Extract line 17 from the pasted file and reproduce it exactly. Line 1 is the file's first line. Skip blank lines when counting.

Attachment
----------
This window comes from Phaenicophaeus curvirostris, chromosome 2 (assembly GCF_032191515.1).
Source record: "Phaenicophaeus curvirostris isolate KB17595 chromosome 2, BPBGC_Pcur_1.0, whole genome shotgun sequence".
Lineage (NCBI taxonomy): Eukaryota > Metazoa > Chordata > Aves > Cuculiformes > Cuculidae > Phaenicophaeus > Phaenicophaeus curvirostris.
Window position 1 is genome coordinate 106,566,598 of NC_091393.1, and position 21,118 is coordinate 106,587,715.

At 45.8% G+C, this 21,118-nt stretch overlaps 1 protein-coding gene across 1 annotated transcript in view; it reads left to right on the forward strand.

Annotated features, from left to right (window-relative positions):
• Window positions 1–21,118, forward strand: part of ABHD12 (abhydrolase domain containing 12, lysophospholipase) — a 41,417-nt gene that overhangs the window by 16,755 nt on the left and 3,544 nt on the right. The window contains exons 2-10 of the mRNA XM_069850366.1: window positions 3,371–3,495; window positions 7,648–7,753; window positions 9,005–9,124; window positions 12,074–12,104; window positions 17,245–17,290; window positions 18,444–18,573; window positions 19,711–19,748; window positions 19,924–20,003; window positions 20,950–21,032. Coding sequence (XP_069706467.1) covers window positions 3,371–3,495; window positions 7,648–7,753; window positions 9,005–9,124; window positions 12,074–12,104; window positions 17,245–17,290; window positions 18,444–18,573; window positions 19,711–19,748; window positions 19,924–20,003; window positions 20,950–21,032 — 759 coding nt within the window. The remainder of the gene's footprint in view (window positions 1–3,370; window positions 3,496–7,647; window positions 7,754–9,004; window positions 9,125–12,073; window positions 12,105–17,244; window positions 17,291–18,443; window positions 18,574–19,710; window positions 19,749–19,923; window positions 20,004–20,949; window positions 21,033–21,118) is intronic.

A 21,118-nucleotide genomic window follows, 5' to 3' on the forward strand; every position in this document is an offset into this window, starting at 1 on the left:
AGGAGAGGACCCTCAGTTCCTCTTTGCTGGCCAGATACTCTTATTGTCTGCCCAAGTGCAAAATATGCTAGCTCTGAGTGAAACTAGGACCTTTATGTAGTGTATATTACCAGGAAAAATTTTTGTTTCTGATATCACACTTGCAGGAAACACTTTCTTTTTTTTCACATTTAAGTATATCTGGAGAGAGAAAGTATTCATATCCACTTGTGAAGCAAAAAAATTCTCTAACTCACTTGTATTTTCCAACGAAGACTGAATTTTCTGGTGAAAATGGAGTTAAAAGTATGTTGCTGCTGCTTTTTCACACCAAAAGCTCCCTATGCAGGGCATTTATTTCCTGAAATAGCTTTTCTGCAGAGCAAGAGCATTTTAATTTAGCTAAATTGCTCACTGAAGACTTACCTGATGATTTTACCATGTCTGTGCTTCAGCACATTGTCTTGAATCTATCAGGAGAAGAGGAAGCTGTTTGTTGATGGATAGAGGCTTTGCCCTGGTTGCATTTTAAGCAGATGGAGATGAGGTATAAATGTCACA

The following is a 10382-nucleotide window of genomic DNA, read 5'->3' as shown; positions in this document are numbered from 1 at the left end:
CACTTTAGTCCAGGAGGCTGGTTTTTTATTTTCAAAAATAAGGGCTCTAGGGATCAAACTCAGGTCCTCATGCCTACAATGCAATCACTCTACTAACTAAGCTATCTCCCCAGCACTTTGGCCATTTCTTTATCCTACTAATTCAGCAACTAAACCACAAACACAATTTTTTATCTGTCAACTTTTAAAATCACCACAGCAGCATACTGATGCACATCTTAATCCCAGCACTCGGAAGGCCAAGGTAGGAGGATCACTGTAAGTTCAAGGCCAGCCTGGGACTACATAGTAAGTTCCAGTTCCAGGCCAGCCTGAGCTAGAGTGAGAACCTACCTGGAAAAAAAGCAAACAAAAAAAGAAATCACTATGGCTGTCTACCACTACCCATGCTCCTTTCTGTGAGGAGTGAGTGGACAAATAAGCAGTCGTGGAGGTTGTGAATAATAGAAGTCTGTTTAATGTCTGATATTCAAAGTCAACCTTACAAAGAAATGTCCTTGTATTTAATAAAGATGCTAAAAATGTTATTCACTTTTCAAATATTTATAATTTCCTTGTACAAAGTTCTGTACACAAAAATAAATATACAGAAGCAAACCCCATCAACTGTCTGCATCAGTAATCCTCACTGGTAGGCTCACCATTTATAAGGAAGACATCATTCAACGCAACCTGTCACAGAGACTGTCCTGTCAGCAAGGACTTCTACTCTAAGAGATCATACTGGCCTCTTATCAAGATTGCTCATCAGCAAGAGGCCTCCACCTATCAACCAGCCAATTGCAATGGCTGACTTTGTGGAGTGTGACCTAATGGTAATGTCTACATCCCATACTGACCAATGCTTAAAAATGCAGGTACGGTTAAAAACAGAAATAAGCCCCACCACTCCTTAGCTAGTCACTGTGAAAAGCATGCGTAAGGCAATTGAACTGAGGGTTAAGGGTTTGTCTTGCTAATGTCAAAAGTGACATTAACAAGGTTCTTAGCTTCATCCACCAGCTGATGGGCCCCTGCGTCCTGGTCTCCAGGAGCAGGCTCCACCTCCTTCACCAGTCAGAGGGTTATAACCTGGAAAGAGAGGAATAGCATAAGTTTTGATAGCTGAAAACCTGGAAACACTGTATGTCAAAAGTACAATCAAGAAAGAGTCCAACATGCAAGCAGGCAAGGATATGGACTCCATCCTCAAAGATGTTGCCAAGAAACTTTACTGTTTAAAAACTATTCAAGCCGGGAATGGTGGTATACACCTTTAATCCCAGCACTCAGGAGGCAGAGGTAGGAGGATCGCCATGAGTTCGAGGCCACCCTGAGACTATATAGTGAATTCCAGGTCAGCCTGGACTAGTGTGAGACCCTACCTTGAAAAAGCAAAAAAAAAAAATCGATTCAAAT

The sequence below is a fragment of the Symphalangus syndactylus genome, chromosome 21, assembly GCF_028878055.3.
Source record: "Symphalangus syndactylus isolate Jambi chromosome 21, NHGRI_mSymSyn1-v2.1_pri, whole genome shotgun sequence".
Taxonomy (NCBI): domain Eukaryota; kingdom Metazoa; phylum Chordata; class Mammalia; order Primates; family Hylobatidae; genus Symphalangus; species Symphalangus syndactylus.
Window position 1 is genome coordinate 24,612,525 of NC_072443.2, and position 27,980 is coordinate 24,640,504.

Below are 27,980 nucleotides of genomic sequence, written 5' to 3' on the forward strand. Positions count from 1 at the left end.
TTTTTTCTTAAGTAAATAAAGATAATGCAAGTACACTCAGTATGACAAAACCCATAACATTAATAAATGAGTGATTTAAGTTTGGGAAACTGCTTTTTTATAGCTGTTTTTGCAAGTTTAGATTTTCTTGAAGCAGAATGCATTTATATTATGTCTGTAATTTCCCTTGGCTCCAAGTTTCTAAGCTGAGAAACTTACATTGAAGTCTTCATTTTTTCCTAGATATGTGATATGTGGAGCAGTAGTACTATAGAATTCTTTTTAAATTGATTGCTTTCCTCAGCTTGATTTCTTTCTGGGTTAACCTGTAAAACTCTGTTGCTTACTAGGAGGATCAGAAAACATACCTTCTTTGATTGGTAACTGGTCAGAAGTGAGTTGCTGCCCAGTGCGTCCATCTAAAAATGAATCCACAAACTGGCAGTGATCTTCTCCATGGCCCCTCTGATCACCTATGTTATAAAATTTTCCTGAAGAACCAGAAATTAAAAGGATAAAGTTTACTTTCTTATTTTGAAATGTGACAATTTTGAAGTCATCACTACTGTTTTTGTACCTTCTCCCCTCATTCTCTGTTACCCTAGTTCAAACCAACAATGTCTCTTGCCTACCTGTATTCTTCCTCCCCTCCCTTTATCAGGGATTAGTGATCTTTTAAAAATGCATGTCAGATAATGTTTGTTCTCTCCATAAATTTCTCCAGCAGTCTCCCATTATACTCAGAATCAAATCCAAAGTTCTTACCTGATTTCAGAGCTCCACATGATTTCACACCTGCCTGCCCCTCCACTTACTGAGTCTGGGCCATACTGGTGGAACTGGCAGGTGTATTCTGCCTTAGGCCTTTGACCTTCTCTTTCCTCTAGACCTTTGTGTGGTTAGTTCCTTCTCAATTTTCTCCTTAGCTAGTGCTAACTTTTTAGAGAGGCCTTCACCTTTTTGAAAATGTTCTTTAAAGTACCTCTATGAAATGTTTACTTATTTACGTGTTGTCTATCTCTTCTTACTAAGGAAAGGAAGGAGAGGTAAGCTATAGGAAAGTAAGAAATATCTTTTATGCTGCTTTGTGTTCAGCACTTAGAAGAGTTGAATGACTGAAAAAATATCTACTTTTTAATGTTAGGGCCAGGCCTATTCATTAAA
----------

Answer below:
TTTTTTCTTAAGTAAATAAAGATAATGCAAGTACACTCAGTATGACAAAACCCATAACATTAATAAATGAGTGATTTAAGTTTGGGAAACTGCTTTTTTATAGCTGTTTTTGCAAGTTTAGATTTTCTTGAAGCAGAATGCATTTATATTATGTCTGTAATTTCCCTTGGCTCCAAGTTTCTAAGCTGAGAAACTTACATTGAAGTCTTCATTTTTTCCTAGATATGTGATATGTGGAGCAGTAGTACTATAGAATTCTTTTTAAATTGATTGCTTTCCTCAGCTTGATTTCTTTCTGGGTTAACCTGTAAAACTCTGTTGCTTACTAGGAGGATCAGAAAACATACCTTCTTTGATTGGTAACTGGTCAGAAGTGAGTTGCTGCCCAGTGCGTCCATCTAAAAATGAATCCACAAACTGGCAGTGATCTTCTCCATGGCCCCTCTGATCACCTATGTTATAAAATTTTCCTGAAGAACCAGAAATTAAAAGGATAAAGTTTACTTTCTTATTTTGAAATGTGACAATTTTGAAGTCATCACTACTGTTTTTGTACCTTCTCCCCTCATTCTCTGTTACCCTAGTTCAAACCAACAATGTCTCTTGCCTACCTGTATTCTTCCTCCCCTCCCTTTATCAGGGATTAGTGATCTTTTAAAAATGCATGTCAGATAATGTTTGTTCTCTCCATAAATTTCTCCAGCAGTCTCCCATTATACTCAGAATCAAATCCAAAGTTCTTACCTGATTTCAGAGCTCCACATGATTTCACACCTGCCTGCCCCTCCACTTACTGAGTCTGGGCCATACTGGTGGAACTGGCAGGTGTATTCTGCCTTAGGCCTTTGACCTTCTCTTTCCTCTAGACCTTTGTGTGGTTAGTTCCTTCTCAATTTTCTCCTTAGCTAGTGCTAACTTTTTAGAGAGGCCTTCACCTTTTTGAAAATGTTCTTTAAAGTACCTCTATGAAATGTTTACTTATTTACGTGTTGTCTATCTCTTCTTACTAAGGAAAGGAAGGAGAGGTAAGCTATAGGAAAGTAAGAAATATCTTTTATGCTGCTTTGTGTTCAGCACTTAGAAGAGTTGAATGACTGAAAAAATATCTACTTTTTAATGTTAGGGCCAGGCCTATTCATTAAA